Four times a year St. Mary’s holds a peroghi sale, twice during the 40-day Filipovka fast before Christmas and twice during the 40-day Great Fast before Easter.

For each sale, about 30 volunteers spend two days making 4,000 potato peroghi. Church fund-raisers selling Ruthenian food are common in most parts of Pennsylvania, including my hometown of Bethlehem. (The regional popularity of peroghi is such that Pittsburgh is called the “peroghi capital of the world.”) The language and many of the traditions of the old country may fade, but its foods bind the generations together. Such is the American “melting pot.”

Read more from the January 2005 edition of ONE.



Tags: Cultural Identity United States Eastern Europe Cuisine

23 November 2016
Greg Kandra




Metropolitan Justinus Boulos Safar, the Syriac Orthodox patriarchal vicar of Zahle and Bekaa [editor’s note: mistakenly referred to as “Syriac Orthodox patriarch of Antioch” in narration], says Christian refugees have been a blessing and an opportunity to put the faith into practice. (video: Rome Reports)

Mosul completely surrounded by Iraqi troops (CNN) The city of Mosul is now entirely surrounded by Iraqi-led forces, an alliance of paramilitary groups said Wednesday, more than a month since the operation was launched to seize control of the key city from ISIS militants. The Popular Mobilization Units made the announcement in a statement that was also distributed by the Iraqi Joint Operations Command…

Christianity returns to the Nineveh Plain (CNA) Two years after the sound of church bells was replaced by the sound of explosives in Bashiqa, Iraq, just north of Mosul, Christians are again celebrating the Divine Liturgy after forcing the Islamic State out of their homeland...

Single male refugees face hardships in Lebanon (Huffington Post) A study of single, male refugees in Lebanon by the International Rescue Committee, published earlier this year, paints an alarming picture of men struggling to access aid and vulnerable to exploitation. Among the 500 men interviewed, 53 percent did not register with the United Nations High Commissioner for Refugees, due to access restraints and misconceptions about their eligibility. While 19 percent was not able to reach one of the centers, at least 30 percent believed unmarried men are automatically ineligible to register and 8 percent believed they would not get aid even if they registered…

Pope meets with Islamic culture group (Vatican Radio) Pope Francis met in the Vatican on Wednesday with participants at a colloquium organized by the Pontifical Council for Interreligious Dialogue and the Islamic Culture and Relations Organization from Tehran…

Maronite bishop named chairman of board of C.R.S. (U.S.C.C.B.) Bishop Gregory John Mansour of the Maronite Eparchy of St. Maron of Brooklyn has been appointed chairman of Catholic Relief Services (C.R.S.) Board of Directors by Cardinal Daniel N. DiNardo of Galveston-Houston, president of the U.S. Conference of Catholic Bishops. The cardinal made the announcement on 22 November. The C.R.S. appointment is effective for a three-year term…

Activist: Three years after uprising, life in Ukraine ‘considerably worse’ (Sputnik) The Ukrainian leadership has failed to salvage the economy, tackle corruption and improve the lives of the people two and a half years after the protests in central Kiev, which became known as Euromaidan, led to a coup, activist and blogger Dennis Schedrivy told Radio Sputnik, painting a grim picture of what life is like in Ukraine these days…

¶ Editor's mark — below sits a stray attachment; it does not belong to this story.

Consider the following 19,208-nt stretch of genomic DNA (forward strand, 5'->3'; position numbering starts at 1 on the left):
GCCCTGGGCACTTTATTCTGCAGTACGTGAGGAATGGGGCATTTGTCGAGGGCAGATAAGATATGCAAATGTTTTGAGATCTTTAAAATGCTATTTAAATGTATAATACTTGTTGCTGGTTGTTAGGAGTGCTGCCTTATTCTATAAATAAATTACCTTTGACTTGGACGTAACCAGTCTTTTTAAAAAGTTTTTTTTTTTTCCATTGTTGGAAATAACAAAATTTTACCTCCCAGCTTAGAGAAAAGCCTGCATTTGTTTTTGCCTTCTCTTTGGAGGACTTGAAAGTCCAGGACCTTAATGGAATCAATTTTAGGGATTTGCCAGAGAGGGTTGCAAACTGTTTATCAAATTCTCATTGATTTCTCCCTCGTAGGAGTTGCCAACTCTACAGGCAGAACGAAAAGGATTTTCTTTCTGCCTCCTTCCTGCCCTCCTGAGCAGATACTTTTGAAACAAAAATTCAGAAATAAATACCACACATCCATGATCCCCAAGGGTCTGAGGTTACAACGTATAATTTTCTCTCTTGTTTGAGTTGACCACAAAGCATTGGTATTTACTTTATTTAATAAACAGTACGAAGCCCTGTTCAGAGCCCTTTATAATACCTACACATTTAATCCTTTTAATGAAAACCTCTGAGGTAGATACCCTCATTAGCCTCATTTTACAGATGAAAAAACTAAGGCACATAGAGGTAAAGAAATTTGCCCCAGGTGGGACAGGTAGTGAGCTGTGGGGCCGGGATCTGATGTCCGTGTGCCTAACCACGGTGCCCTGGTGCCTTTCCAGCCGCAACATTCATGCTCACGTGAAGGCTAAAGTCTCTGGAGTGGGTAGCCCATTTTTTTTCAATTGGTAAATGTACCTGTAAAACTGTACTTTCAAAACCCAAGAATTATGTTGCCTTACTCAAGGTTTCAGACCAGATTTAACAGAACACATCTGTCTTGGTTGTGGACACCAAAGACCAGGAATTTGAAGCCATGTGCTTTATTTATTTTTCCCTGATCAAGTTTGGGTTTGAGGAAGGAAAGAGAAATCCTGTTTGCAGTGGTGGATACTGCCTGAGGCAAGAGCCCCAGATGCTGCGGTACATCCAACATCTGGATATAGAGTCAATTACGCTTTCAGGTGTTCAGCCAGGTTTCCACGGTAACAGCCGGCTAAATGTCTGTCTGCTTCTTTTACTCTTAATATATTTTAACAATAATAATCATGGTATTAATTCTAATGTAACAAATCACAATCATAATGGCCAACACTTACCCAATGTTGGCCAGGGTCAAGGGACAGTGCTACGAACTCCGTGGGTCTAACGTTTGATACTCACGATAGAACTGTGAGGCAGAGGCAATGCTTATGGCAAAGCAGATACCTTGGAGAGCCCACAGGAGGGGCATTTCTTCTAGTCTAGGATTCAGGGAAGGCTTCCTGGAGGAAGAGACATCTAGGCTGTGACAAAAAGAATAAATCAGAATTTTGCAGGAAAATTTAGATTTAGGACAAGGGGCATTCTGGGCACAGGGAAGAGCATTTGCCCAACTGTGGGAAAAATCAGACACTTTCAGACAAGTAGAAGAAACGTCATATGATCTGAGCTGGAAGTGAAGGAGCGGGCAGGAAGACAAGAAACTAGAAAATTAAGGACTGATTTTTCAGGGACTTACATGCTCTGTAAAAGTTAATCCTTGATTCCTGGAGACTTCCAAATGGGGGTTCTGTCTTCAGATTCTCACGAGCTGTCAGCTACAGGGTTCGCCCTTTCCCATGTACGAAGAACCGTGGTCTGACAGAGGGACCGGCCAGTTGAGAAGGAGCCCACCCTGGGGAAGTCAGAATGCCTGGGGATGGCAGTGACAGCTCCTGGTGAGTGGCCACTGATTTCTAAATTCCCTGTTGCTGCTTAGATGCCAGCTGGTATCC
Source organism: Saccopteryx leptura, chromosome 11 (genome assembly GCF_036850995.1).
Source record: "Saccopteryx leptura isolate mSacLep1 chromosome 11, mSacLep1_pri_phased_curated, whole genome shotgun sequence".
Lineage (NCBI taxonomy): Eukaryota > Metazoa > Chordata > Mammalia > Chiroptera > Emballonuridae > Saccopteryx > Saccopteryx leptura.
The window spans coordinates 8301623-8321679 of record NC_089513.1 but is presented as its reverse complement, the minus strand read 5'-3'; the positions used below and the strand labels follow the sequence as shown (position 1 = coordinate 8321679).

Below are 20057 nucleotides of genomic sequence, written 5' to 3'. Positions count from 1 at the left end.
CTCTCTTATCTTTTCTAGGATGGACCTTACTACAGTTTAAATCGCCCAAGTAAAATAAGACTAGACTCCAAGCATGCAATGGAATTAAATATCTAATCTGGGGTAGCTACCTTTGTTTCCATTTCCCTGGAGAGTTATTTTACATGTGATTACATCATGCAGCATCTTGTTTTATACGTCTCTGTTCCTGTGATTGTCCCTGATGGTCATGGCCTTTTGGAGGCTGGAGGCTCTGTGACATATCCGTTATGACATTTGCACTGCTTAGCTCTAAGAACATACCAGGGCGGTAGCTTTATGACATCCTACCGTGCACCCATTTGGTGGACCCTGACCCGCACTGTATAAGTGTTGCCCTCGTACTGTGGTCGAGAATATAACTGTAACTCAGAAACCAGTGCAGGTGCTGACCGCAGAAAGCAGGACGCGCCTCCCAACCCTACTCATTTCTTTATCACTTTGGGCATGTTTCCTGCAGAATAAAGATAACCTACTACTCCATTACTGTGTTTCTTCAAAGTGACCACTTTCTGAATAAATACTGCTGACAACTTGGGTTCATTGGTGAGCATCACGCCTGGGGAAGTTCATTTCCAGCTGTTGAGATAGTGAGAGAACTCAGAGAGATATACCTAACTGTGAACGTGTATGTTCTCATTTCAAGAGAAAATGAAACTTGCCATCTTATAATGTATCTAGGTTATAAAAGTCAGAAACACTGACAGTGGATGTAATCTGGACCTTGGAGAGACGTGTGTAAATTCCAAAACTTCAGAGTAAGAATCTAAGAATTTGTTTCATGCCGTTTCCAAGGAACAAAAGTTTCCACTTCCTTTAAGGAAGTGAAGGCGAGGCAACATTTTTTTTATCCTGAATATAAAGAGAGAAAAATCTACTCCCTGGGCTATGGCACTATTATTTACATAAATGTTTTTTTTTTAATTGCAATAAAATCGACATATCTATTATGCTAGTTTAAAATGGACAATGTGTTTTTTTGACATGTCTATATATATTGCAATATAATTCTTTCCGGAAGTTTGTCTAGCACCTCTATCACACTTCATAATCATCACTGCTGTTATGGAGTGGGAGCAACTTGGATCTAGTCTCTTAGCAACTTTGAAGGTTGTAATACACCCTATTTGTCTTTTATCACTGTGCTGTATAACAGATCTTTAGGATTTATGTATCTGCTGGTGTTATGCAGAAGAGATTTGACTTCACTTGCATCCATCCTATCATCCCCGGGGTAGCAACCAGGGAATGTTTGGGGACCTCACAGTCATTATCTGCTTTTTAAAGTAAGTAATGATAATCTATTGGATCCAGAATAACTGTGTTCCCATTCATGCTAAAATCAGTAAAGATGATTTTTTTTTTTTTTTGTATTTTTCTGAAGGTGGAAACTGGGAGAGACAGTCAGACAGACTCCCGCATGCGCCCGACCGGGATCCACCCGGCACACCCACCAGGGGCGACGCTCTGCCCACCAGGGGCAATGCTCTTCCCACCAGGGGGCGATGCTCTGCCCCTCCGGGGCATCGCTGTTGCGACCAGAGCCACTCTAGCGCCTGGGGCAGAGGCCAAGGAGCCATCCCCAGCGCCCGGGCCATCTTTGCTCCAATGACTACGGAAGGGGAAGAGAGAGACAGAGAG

Tags: Iraq Lebanon Ukraine Refugees Pope

22 November 2016
Greg Kandra




A glimpse inside the wooden church in Ladomirova, Slovakia. To learn more about these remarkable churches, read Rooted in Wood from the May 2008 edition of ONE.
(photo: Andrej Bán )




22 November 2016
Greg Kandra




In this image from 18 November, a boy comforts a child waiting for medical treatment at a makeshift hospital in Douma, Syria. The U.N. reports health services in Syria have been devastated by the ongoing conflict in the country. (photo: Abd Doumany/AFP/Getty Images)

UN: Syria health services ‘devastated’ by war (VOA) Top United Nations aid officials warned Monday that health care services in Syria have been devastated by bombings and the nearly six-year-old conflict. “Over half the country’s public hospitals and primary health care centers are either closed or only partially functioning,” the World Health Organization’s representative in Syria, Elizabeth Hoff, told a meeting of the U.N. Security Council via a video link from Damascus. “Almost two-thirds of all health professionals have left the country; domestic production of medicines has dropped by two-thirds and vaccination coverage rates have dropped by half,” she said...

U.S. strike destroys bridge, restricts ISIS (Reuters) U.S. forces backing Iraqi troops retaking Mosul from Islamic State carried out an air strike on a bridge spanning the Tigris river, restricting militant movements between western and eastern parts of the city, a U.S. official said on Tuesday...

In Jordan, a Syrian refugee camp withers (Reuters) Mohammad Othman’s bicycle route through the marketplace in the Syrian refugee camp of Zaatari was once a struggle against a tide of people. Now it’s an easy ride. So many residents have left for the West, or been forced back to Syria by Jordanian authorities, that Zaatari, once the fastest-growing refugee camp in the Middle East, has gone quiet...

Chaldean bishop: ‘Speak up about Middle Eastern Christians’ (CUA.edu) The perilous state of Christianity in the Middle East was the topic of discussion on 17 November as Chaldean Bishop Francis Y. Kalabat, eparch of the Chaldean Catholic Diocese of Detroit, addressed members of the Catholic University community. Speaking as part of a panel discussion organized by the School of Theology and Religious Studies (STRS), Bishop Kalabat explained the complexities of keeping Christianity alive in the Middle East, and the struggles of Christians who live there...